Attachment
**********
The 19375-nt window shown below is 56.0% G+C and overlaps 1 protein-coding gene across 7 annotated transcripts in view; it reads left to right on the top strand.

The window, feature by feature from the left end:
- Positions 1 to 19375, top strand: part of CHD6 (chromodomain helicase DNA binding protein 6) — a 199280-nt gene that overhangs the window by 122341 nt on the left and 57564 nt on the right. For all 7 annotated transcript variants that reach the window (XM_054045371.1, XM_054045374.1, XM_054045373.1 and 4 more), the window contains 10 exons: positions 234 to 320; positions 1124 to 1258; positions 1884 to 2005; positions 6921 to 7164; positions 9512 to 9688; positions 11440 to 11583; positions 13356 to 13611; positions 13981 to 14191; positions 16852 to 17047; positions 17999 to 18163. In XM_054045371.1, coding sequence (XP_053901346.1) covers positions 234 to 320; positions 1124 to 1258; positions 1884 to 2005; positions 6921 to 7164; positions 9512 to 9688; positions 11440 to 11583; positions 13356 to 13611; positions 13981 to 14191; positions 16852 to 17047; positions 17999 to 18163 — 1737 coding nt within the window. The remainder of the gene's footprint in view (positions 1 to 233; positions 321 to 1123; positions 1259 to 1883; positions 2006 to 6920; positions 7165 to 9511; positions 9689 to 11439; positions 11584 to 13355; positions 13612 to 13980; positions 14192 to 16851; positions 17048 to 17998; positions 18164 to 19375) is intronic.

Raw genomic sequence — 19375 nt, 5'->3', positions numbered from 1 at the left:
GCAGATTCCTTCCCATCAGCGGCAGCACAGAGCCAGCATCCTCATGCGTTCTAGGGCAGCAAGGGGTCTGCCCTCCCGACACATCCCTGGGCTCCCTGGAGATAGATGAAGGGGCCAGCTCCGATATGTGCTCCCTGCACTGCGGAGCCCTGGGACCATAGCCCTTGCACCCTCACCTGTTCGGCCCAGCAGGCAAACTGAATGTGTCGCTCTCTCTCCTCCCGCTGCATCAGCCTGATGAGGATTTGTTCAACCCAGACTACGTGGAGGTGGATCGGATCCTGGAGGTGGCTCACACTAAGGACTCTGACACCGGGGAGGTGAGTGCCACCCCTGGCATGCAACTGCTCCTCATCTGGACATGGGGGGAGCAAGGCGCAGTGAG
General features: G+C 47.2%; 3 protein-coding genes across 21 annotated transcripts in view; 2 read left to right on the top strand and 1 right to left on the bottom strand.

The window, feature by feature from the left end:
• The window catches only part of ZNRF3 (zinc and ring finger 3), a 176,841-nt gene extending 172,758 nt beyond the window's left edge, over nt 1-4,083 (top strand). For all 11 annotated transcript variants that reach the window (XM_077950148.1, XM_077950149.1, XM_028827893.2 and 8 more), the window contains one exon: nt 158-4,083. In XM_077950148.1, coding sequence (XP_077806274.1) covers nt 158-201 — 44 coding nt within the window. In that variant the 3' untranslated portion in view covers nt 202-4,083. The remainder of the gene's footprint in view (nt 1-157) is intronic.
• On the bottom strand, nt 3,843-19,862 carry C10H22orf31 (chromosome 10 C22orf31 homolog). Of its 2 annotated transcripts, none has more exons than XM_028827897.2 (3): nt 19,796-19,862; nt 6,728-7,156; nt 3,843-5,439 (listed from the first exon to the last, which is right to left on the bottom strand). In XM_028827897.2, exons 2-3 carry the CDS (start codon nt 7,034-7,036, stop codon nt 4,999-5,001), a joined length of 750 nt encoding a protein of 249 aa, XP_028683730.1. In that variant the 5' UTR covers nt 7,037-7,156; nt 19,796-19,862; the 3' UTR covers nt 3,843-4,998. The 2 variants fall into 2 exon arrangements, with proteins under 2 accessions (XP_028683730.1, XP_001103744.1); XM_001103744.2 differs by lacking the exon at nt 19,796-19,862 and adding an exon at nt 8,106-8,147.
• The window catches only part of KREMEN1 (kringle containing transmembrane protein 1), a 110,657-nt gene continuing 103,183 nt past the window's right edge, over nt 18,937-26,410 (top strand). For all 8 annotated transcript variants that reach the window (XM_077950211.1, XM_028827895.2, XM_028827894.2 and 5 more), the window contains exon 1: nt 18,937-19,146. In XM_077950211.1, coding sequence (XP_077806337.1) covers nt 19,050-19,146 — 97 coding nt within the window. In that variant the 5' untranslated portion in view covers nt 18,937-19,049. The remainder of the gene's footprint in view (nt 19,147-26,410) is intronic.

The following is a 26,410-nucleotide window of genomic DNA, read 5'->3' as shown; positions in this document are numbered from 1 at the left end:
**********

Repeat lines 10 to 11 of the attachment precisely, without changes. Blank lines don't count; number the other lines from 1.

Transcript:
• The window catches only part of KREMEN1 (kringle containing transmembrane protein 1), a 110,657-nt gene continuing 103,183 nt past the window's right edge, over nt 18,937-26,410 (top strand). For all 8 annotated transcript variants that reach the window (XM_077950211.1, XM_028827895.2, XM_028827894.2 and 5 more), the window contains exon 1: nt 18,937-19,146. In XM_077950211.1, coding sequence (XP_077806337.1) covers nt 19,050-19,146 — 97 coding nt within the window. In that variant the 5' untranslated portion in view covers nt 18,937-19,049. The remainder of the gene's footprint in view (nt 19,147-26,410) is intronic.

The following is a 26,410-nucleotide window of genomic DNA, read 5'->3' as shown; positions in this document are numbered from 1 at the left end: